The Passenger Movie Review
If the passenger became a driver, could he or she handle all the metaphorical responsibilities that go with it? That question is central to Michelangelo Antonioni's re-released The Passenger (1975) and the answer provides a sobering glimpse into the souls of the contenders who foolishly wish for that second chance, that empty stretch of road, and don't have any idea where to start.
The man who gets a second chance here is David Locke (Jack Nicholson), a prominent journalist filming a documentary on civil war in Africa, a tough assignment further plagued by brutal weather and a lack of amenities. At his hotel, Locke meets a businessman named Richardson, a world traveler with no responsibilities and obligations aside from his next meeting.
When Locke finds Richardson dead in his bedroom, Locke's world expands. With a doctored passport and the duping of the hotel staff, Locke becomes Richardson. And everyone buys the wrong man's death, including Locke's friends, colleagues, and family. Using Richardson's planner and documents, Locke finds himself employed as a successful gunrunner, who just happens to be supplying arms to the very rebel forces he was filming days ago. As for the wad of cash he's given, it is further justification of choosing his new path. "Jesus Christ," Locke drawls when he peers at the envelope.
Locke may have decided to embark on Kerouac-like adventure (complete with a snazzy rented convertible and a wayward Maria Schneider) but others aren't ready to let things go, especially his unfaithful wife and producer, both of whom want to ask Richardson some questions. Locke is not really free. He has loved ones who want answers and being a gunrunner, despite its perks, is still a job. Antonioni's pace is lazy, so what starts off being an easygoing journey for Locke soon turns into a race against time. How much longer can this vacation from the self last?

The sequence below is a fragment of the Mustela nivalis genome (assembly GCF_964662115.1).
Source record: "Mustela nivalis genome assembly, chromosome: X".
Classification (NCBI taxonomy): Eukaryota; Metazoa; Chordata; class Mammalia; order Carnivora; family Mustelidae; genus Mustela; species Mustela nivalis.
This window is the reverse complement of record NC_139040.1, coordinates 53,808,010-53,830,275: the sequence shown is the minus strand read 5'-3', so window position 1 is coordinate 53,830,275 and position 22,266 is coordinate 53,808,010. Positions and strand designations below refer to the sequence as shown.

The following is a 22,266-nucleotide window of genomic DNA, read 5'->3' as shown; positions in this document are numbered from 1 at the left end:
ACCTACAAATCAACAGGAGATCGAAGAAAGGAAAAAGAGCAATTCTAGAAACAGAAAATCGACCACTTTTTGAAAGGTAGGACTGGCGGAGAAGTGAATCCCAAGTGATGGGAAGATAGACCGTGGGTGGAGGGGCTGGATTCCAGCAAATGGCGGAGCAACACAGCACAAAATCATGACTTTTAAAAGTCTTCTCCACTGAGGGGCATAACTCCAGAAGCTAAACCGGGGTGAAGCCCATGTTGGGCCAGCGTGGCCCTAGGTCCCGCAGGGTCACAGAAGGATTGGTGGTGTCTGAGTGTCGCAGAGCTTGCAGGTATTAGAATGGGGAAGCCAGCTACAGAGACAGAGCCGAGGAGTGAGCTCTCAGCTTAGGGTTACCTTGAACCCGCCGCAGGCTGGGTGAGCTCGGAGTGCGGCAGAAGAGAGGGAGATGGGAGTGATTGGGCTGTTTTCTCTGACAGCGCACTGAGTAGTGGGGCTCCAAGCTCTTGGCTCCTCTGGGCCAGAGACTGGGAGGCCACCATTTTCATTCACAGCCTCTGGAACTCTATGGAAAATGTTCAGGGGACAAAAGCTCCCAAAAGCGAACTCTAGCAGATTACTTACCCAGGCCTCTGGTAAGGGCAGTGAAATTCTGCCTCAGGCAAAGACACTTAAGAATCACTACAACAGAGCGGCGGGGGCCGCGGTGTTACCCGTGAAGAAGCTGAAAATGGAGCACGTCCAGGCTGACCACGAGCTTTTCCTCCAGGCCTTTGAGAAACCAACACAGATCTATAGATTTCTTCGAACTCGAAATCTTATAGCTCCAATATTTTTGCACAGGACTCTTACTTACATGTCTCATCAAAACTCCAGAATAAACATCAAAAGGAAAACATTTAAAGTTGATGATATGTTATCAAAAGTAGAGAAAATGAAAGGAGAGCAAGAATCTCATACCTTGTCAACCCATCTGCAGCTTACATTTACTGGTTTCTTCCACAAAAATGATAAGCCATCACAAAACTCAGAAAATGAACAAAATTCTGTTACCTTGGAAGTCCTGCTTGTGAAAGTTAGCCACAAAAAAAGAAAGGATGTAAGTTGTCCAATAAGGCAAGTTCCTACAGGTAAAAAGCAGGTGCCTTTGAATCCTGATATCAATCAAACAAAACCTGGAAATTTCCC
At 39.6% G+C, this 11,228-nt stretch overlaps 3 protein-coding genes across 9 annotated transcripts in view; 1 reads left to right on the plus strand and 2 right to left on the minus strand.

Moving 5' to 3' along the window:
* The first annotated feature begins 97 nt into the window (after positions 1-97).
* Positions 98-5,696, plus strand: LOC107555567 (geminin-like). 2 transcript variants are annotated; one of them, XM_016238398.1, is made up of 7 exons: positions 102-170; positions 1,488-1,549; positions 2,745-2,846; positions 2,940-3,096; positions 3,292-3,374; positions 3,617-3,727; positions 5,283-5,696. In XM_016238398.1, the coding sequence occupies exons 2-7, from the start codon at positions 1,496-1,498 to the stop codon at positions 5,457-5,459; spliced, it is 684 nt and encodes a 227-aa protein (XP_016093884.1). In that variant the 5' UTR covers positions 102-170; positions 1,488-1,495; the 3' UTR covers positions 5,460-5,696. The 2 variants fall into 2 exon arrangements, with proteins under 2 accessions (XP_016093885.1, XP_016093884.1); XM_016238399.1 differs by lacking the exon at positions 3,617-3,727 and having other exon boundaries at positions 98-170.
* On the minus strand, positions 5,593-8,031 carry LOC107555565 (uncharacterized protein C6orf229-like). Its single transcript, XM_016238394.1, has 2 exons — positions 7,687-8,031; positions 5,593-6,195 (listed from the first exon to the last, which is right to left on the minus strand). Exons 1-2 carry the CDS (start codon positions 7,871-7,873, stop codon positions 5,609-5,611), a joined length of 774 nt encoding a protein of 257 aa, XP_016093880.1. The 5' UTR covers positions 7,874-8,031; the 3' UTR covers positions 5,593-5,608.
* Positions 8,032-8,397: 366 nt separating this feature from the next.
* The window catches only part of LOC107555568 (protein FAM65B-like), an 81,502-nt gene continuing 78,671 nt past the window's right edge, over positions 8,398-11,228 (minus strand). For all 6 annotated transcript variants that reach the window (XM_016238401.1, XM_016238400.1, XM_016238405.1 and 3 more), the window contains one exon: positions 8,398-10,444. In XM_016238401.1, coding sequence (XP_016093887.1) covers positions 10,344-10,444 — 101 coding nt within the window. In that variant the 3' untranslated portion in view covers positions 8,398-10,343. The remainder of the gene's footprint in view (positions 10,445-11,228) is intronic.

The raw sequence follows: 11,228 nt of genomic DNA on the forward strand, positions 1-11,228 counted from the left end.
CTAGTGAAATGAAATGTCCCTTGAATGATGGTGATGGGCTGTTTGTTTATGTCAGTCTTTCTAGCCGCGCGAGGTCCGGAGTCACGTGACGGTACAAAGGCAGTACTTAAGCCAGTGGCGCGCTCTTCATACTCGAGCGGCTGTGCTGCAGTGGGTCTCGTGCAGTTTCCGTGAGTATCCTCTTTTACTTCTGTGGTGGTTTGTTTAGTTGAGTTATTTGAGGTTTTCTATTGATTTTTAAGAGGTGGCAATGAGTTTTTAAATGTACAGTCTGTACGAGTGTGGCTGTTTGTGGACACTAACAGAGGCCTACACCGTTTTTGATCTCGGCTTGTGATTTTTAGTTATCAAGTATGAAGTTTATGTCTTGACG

Antonioni's meditative style allows us to gradually view Locke as the last person who should be on such an adventure. As a journalist, he's a born observer, someone comfortable behind a notebook or a camera. And that's really what this identity switch is for Locke, a chance for him to be left alone, to live his life on his own indifferent terms. For that to happen, you need to be a born loner, someone without a past or a future. Locke has too many personal obligations, plus his very livelihood is based on following the lives of others. The concept of on my own is a foreign one. When he asks an elderly, grizzled Spanish stranger to talk about his life, Locke might as well being asking the guy, "What the hell should I do?"
Nicholson might seem an odd choice to play the unsure Locke, since in 1975 he was in the middle of playing counterculture, go-your-own icons like R.P. McMurphy and Robert Dupea. But Nicholson tames the wild eyes, the air of mischief. The same way he used the lure of freedom to become an acting legend, he uses it in The Passenger to become closed off. Nicholson plays Locke as a man who increasingly looks at his freedom as one more of life's inconveniences. He's more angry and getting stuck in the sand than from having his past catch up to him. It's a terrific performance and a refreshing one, since Nicholson has been portraying some variation of "Jack" for the last 25 years.
The Passenger proceeds at a leisurely pace that occasionally reaches into boredom. If you're willing to wait and give it a little bit of effort, Antonioni offers a life lesson and another possible slogan for the VW people: In the road of life, you can't make a passenger into a driver. Not without there being severe consequences.
Aka Professione: reporter.
You can't handle the cheese tray.